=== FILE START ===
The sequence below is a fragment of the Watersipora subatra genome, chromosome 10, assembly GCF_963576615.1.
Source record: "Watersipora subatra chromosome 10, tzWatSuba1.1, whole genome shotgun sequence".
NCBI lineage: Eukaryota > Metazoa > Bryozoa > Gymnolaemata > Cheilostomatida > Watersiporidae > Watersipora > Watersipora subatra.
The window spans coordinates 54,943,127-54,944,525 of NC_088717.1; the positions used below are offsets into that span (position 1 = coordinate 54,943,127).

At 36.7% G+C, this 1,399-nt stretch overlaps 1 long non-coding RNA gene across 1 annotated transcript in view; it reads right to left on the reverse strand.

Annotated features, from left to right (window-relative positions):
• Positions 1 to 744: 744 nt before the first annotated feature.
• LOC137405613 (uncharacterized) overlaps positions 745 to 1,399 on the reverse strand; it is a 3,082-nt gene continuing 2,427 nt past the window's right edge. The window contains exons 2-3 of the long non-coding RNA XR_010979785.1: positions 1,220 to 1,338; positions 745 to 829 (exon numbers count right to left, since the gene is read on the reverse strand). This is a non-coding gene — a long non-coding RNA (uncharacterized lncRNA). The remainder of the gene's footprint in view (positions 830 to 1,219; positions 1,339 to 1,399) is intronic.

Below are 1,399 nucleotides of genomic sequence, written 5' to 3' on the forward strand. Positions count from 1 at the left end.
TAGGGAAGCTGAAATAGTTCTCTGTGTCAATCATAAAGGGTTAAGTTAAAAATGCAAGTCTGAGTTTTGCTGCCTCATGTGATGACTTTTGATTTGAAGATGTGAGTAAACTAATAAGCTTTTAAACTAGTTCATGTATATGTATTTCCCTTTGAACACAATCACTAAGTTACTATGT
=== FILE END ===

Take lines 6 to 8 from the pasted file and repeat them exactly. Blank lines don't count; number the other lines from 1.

Annotated features, from left to right (window-relative positions):
• Positions 1 to 744: 744 nt before the first annotated feature.
• LOC137405613 (uncharacterized) overlaps positions 745 to 1,399 on the reverse strand; it is a 3,082-nt gene continuing 2,427 nt past the window's right edge. The window contains exons 2-3 of the long non-coding RNA XR_010979785.1: positions 1,220 to 1,338; positions 745 to 829 (exon numbers count right to left, since the gene is read on the reverse strand). This is a non-coding gene — a long non-coding RNA (uncharacterized lncRNA). The remainder of the gene's footprint in view (positions 830 to 1,219; positions 1,339 to 1,399) is intronic.